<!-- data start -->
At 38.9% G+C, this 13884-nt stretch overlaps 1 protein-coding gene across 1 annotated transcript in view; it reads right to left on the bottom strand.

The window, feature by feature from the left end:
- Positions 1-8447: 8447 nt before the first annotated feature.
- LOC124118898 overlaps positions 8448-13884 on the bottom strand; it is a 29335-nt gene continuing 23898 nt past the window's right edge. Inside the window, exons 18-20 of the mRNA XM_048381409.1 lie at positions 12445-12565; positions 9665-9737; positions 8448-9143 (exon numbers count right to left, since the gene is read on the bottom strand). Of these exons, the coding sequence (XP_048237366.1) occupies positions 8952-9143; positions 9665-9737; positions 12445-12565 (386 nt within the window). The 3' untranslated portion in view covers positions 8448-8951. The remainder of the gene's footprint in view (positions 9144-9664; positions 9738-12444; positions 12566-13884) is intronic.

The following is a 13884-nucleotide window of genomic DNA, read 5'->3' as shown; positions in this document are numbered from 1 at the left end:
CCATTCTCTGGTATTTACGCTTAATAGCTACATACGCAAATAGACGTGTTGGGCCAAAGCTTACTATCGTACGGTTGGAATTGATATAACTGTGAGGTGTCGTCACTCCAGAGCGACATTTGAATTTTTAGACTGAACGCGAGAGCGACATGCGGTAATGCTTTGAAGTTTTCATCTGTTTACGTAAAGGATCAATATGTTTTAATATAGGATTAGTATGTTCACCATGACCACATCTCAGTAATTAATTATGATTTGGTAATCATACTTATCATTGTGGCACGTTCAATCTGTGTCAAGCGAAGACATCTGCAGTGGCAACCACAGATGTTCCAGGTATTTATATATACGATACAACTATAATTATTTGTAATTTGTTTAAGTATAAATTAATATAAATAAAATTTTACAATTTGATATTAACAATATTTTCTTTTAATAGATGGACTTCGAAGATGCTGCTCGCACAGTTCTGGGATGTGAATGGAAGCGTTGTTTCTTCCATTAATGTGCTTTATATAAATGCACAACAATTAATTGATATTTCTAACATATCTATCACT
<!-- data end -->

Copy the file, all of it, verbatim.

At 38.9% G+C, this 13884-nt stretch overlaps 1 protein-coding gene across 1 annotated transcript in view; it reads right to left on the bottom strand.

The window, feature by feature from the left end:
- Positions 1-8447: 8447 nt before the first annotated feature.
- LOC124118898 overlaps positions 8448-13884 on the bottom strand; it is a 29335-nt gene continuing 23898 nt past the window's right edge. Inside the window, exons 18-20 of the mRNA XM_048381409.1 lie at positions 12445-12565; positions 9665-9737; positions 8448-9143 (exon numbers count right to left, since the gene is read on the bottom strand). Of these exons, the coding sequence (XP_048237366.1) occupies positions 8952-9143; positions 9665-9737; positions 12445-12565 (386 nt within the window). The 3' untranslated portion in view covers positions 8448-8951. The remainder of the gene's footprint in view (positions 9144-9664; positions 9738-12444; positions 12566-13884) is intronic.

The following is a 13884-nucleotide window of genomic DNA, read 5'->3' as shown; positions in this document are numbered from 1 at the left end:
CCATTCTCTGGTATTTACGCTTAATAGCTACATACGCAAATAGACGTGTTGGGCCAAAGCTTACTATCGTACGGTTGGAATTGATATAACTGTGAGGTGTCGTCACTCCAGAGCGACATTTGAATTTTTAGACTGAACGCGAGAGCGACATGCGGTAATGCTTTGAAGTTTTCATCTGTTTACGTAAAGGATCAATATGTTTTAATATAGGATTAGTATGTTCACCATGACCACATCTCAGTAATTAATTATGATTTGGTAATCATACTTATCATTGTGGCACGTTCAATCTGTGTCAAGCGAAGACATCTGCAGTGGCAACCACAGATGTTCCAGGTATTTATATATACGATACAACTATAATTATTTGTAATTTGTTTAAGTATAAATTAATATAAATAAAATTTTACAATTTGATATTAACAATATTTTCTTTTAATAGATGGACTTCGAAGATGCTGCTCGCACAGTTCTGGGATGTGAATGGAAGCGTTGTTTCTTCCATTAATGTGCTTTATATAAATGCACAACAATTAATTGATATTTCTAACATATCTATCACT